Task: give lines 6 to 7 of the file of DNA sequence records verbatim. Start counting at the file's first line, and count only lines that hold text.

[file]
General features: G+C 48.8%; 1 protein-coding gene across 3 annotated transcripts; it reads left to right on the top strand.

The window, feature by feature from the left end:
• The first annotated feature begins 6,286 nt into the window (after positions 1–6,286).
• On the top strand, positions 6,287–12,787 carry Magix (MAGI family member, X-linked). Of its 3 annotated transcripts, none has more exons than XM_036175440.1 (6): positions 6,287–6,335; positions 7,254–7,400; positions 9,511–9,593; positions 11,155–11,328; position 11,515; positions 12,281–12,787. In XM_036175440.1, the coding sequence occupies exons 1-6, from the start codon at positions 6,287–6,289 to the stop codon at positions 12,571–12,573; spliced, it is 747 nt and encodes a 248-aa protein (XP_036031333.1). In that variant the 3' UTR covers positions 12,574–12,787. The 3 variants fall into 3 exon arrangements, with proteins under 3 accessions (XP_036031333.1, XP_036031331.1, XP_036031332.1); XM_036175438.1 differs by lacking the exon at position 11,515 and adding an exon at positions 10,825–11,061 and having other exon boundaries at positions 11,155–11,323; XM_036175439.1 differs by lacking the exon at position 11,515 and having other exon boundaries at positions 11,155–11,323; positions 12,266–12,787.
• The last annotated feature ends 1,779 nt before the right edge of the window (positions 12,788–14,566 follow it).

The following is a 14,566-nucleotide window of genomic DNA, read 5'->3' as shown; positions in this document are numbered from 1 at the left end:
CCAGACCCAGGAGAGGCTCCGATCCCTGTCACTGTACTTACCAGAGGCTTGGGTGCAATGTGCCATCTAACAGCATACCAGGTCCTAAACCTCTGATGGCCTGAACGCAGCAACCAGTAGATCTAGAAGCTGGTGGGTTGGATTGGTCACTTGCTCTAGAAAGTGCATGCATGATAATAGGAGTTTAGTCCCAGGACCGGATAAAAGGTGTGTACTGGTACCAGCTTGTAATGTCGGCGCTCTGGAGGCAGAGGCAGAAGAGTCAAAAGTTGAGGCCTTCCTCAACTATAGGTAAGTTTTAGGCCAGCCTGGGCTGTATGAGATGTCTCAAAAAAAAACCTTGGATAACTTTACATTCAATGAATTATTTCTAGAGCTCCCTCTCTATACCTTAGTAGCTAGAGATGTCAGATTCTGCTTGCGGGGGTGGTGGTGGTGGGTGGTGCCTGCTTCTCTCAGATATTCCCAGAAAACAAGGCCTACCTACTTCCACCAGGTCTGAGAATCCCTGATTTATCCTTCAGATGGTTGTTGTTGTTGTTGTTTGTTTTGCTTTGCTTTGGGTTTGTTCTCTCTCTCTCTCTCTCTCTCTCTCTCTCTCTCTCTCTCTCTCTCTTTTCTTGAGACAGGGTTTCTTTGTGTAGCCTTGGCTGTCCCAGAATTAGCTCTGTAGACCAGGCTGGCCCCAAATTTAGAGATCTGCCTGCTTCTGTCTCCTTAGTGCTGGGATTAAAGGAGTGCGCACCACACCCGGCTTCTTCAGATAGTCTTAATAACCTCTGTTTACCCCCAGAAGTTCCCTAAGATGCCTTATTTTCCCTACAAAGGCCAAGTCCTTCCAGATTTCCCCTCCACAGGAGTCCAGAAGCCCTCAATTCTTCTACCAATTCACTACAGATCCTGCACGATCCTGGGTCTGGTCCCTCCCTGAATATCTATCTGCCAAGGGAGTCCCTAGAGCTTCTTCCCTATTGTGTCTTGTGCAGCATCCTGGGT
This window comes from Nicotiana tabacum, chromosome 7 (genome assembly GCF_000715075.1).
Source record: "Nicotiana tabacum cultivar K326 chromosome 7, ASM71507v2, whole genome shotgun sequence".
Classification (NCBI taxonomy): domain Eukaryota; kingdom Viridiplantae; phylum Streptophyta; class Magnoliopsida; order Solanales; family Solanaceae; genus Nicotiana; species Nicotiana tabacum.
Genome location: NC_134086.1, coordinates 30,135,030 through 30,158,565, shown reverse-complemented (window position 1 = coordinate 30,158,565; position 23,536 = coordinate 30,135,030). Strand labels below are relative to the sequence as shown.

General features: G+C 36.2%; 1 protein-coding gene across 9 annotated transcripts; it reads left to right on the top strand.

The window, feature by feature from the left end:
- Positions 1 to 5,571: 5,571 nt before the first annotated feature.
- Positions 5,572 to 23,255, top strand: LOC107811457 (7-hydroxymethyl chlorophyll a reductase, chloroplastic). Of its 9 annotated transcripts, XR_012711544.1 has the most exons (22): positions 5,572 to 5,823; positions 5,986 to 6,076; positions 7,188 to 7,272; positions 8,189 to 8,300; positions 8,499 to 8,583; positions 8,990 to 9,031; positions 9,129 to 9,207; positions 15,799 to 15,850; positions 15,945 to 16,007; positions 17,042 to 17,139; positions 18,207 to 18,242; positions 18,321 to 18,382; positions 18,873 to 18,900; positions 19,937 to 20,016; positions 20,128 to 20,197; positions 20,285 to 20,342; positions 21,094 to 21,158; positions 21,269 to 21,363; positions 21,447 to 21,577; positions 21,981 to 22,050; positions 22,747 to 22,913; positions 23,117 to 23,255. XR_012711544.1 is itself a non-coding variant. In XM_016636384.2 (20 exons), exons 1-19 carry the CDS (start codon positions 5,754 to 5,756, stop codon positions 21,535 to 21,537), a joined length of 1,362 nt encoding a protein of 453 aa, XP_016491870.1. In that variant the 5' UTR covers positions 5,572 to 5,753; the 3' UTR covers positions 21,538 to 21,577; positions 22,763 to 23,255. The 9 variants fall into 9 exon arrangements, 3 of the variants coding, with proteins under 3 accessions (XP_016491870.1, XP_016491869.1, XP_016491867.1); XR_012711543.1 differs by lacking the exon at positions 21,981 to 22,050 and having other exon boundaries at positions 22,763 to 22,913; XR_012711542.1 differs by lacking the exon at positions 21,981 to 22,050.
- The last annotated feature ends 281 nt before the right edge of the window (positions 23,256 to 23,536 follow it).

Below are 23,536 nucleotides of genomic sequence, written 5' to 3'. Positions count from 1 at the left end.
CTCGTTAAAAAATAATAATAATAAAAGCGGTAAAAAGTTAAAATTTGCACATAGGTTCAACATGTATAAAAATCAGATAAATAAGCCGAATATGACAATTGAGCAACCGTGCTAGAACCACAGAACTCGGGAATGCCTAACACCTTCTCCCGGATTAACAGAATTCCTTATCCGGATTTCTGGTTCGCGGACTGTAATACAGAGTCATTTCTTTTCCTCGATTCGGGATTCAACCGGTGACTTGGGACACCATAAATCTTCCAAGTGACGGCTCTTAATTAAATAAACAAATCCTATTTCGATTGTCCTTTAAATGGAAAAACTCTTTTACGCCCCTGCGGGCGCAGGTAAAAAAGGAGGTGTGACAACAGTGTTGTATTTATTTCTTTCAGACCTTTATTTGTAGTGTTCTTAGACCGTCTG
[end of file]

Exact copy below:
The following is a 14,566-nucleotide window of genomic DNA, read 5'->3' as shown; positions in this document are numbered from 1 at the left end:
CCAGACCCAGGAGAGGCTCCGATCCCTGTCACTGTACTTACCAGAGGCTTGGGTGCAATGTGCCATCTAACAGCATACCAGGTCCTAAACCTCTGATGGCCTGAACGCAGCAACCAGTAGATCTAGAAGCTGGTGGGTTGGATTGGTCACTTGCTCTAGAAAGTGCATGCATGATAATAGGAGTTTAGTCCCAGGACCGGATAAAAGGTGTGTACTGGTACCAGCTTGTAATGTCGGCGCTCTGGAGGCAGAGGCAGAAGAGTCAAAAGTTGAGGCCTTCCTCAACTATAGGTAAGTTTTAGGCCAGCCTGGGCTGTATGAGATGTCTCAAAAAAAAACCTTGGATAACTTTACATTCAATGAATTATTTCTAGAGCTCCCTCTCTATACCTTAGTAGCTAGAGATGTCAGATTCTGCTTGCGGGGGTGGTGGTGGTGGGTGGTGCCTGCTTCTCTCAGATATTCCCAGAAAACAAGGCCTACCTACTTCCACCAGGTCTGAGAATCCCTGATTTATCCTTCAGATGGTTGTTGTTGTTGTTGTTTGTTTTGCTTTGCTTTGGGTTTGTTCTCTCTCTCTCTCTCTCTCTCTCTCTCTCTCTCTCTCTCTCTCTCTTTTCTTGAGACAGGGTTTCTTTGTGTAGCCTTGGCTGTCCCAGAATTAGCTCTGTAGACCAGGCTGGCCCCAAATTTAGAGATCTGCCTGCTTCTGTCTCCTTAGTGCTGGGATTAAAGGAGTGCGCACCACACCCGGCTTCTTCAGATAGTCTTAATAACCTCTGTTTACCCCCAGAAGTTCCCTAAGATGCCTTATTTTCCCTACAAAGGCCAAGTCCTTCCAGATTTCCCCTCCACAGGAGTCCAGAAGCCCTCAATTCTTCTACCAATTCACTACAGATCCTGCACGATCCTGGGTCTGGTCCCTCCCTGAATATCTATCTGCCAAGGGAGTCCCTAGAGCTTCTTCCCTATTGTGTCTTGTGCAGCATCCTGGGT